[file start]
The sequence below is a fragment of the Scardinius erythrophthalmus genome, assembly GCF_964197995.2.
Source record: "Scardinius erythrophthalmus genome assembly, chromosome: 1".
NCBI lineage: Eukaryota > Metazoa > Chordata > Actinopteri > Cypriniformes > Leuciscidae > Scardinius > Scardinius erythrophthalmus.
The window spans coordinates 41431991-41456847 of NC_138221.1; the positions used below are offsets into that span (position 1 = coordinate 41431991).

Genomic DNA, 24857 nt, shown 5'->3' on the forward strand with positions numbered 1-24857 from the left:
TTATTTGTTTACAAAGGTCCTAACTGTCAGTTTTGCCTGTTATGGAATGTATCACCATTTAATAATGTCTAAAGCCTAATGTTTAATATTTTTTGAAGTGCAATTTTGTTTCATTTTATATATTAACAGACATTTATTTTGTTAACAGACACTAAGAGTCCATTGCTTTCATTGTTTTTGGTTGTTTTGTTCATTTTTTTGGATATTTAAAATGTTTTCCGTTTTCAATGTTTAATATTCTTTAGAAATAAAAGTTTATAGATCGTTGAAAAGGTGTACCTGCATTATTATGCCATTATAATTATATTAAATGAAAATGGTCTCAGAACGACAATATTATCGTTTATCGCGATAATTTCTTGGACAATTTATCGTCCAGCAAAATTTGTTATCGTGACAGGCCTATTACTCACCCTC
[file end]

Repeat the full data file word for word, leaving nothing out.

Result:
The sequence below is a fragment of the Scardinius erythrophthalmus genome, assembly GCF_964197995.2.
Source record: "Scardinius erythrophthalmus genome assembly, chromosome: 1".
NCBI lineage: Eukaryota > Metazoa > Chordata > Actinopteri > Cypriniformes > Leuciscidae > Scardinius > Scardinius erythrophthalmus.
The window spans coordinates 41431991-41456847 of NC_138221.1; the positions used below are offsets into that span (position 1 = coordinate 41431991).

Genomic DNA, 24857 nt, shown 5'->3' on the forward strand with positions numbered 1-24857 from the left:
TTATTTGTTTACAAAGGTCCTAACTGTCAGTTTTGCCTGTTATGGAATGTATCACCATTTAATAATGTCTAAAGCCTAATGTTTAATATTTTTTGAAGTGCAATTTTGTTTCATTTTATATATTAACAGACATTTATTTTGTTAACAGACACTAAGAGTCCATTGCTTTCATTGTTTTTGGTTGTTTTGTTCATTTTTTTGGATATTTAAAATGTTTTCCGTTTTCAATGTTTAATATTCTTTAGAAATAAAAGTTTATAGATCGTTGAAAAGGTGTACCTGCATTATTATGCCATTATAATTATATTAAATGAAAATGGTCTCAGAACGACAATATTATCGTTTATCGCGATAATTTCTTGGACAATTTATCGTCCAGCAAAATTTGTTATCGTGACAGGCCTATTACTCACCCTC